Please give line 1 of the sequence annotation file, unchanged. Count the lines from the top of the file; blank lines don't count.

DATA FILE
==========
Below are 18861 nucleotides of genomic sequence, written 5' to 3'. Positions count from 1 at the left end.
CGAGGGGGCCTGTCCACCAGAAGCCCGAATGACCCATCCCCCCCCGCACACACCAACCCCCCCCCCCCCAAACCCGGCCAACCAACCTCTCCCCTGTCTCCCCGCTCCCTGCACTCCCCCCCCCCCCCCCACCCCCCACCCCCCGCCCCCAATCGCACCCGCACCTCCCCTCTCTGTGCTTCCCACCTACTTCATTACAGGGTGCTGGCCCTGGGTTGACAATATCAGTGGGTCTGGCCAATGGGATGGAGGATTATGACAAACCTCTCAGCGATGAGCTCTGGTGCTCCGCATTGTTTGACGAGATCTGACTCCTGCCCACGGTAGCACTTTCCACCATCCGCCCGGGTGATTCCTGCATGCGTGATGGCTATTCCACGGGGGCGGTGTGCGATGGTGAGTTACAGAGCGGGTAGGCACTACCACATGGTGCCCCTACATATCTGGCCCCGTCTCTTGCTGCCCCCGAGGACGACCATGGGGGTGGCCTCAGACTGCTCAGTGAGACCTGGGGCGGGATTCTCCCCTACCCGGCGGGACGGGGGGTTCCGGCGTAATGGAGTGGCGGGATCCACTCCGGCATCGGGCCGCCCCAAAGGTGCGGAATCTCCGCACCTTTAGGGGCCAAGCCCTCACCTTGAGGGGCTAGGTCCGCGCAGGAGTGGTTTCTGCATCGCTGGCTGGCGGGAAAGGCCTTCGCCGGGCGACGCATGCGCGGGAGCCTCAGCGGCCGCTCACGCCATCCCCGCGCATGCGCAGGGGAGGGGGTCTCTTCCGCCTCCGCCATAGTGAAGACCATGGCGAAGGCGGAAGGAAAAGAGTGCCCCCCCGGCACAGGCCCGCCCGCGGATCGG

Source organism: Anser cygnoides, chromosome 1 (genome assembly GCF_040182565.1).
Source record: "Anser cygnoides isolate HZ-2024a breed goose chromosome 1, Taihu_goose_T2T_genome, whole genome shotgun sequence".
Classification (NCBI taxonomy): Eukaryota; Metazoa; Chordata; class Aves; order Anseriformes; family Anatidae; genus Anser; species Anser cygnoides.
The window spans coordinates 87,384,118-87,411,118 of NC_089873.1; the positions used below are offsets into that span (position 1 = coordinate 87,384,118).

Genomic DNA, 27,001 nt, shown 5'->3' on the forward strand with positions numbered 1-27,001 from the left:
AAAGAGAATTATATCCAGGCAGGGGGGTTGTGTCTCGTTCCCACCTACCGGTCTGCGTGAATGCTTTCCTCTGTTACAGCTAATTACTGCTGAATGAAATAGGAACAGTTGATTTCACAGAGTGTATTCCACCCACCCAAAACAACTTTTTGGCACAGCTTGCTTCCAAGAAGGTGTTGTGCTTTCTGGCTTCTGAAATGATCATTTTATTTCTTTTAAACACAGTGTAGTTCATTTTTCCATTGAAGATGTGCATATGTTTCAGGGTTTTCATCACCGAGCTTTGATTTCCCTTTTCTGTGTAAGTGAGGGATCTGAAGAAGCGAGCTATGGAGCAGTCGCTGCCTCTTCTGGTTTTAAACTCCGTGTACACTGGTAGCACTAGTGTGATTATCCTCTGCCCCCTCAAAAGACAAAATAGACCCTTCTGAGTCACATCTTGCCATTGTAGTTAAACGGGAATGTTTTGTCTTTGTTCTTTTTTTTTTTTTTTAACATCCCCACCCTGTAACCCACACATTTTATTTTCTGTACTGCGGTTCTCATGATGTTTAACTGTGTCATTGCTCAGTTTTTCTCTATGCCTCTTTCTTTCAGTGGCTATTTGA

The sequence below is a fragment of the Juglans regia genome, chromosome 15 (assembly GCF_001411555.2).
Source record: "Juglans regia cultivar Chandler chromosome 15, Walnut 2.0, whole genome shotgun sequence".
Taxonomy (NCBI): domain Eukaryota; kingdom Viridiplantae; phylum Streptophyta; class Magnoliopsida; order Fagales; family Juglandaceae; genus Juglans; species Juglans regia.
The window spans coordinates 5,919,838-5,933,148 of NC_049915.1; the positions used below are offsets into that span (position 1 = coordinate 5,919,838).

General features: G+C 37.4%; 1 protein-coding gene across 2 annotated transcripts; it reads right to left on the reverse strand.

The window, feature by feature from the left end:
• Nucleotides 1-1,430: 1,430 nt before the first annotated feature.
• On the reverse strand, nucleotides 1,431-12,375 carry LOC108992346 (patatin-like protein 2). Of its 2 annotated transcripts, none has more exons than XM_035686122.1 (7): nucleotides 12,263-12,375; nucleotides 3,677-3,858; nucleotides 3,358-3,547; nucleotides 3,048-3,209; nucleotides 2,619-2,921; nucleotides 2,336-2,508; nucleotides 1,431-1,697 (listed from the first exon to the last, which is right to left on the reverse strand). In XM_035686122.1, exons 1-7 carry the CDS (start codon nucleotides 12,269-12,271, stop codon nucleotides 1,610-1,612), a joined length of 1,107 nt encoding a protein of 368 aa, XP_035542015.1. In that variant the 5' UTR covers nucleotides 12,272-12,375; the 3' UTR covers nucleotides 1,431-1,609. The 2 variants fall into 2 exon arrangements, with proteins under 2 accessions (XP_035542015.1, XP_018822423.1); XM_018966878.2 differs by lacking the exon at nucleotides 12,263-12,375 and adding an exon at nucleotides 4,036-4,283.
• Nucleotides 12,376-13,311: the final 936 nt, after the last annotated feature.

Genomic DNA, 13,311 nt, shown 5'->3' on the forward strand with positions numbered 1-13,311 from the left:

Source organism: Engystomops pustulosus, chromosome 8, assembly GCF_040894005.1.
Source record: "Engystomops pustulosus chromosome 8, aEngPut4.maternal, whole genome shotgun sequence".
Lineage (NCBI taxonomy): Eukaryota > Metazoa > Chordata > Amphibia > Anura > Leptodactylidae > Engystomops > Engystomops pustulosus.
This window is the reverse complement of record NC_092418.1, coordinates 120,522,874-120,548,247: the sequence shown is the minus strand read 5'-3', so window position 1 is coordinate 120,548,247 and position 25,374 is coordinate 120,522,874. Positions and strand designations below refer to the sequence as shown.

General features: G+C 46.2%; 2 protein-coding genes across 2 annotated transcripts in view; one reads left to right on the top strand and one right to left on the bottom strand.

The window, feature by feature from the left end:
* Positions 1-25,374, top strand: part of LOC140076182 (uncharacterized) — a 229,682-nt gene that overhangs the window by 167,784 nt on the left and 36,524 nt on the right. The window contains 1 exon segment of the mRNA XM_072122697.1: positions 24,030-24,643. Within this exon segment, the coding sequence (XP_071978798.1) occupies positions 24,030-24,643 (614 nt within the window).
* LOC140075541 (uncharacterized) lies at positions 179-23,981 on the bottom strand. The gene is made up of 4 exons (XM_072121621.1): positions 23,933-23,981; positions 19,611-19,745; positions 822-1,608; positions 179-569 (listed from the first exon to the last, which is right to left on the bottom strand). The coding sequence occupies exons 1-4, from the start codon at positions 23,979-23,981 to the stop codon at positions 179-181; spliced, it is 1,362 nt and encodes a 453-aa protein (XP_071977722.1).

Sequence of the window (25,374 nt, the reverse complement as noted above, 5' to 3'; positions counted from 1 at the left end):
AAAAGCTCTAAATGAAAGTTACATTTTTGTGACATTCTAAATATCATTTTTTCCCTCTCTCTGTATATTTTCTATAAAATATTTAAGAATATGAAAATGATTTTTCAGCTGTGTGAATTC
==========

Below are 18861 nucleotides of genomic sequence, written 5' to 3'. Positions count from 1 at the left end.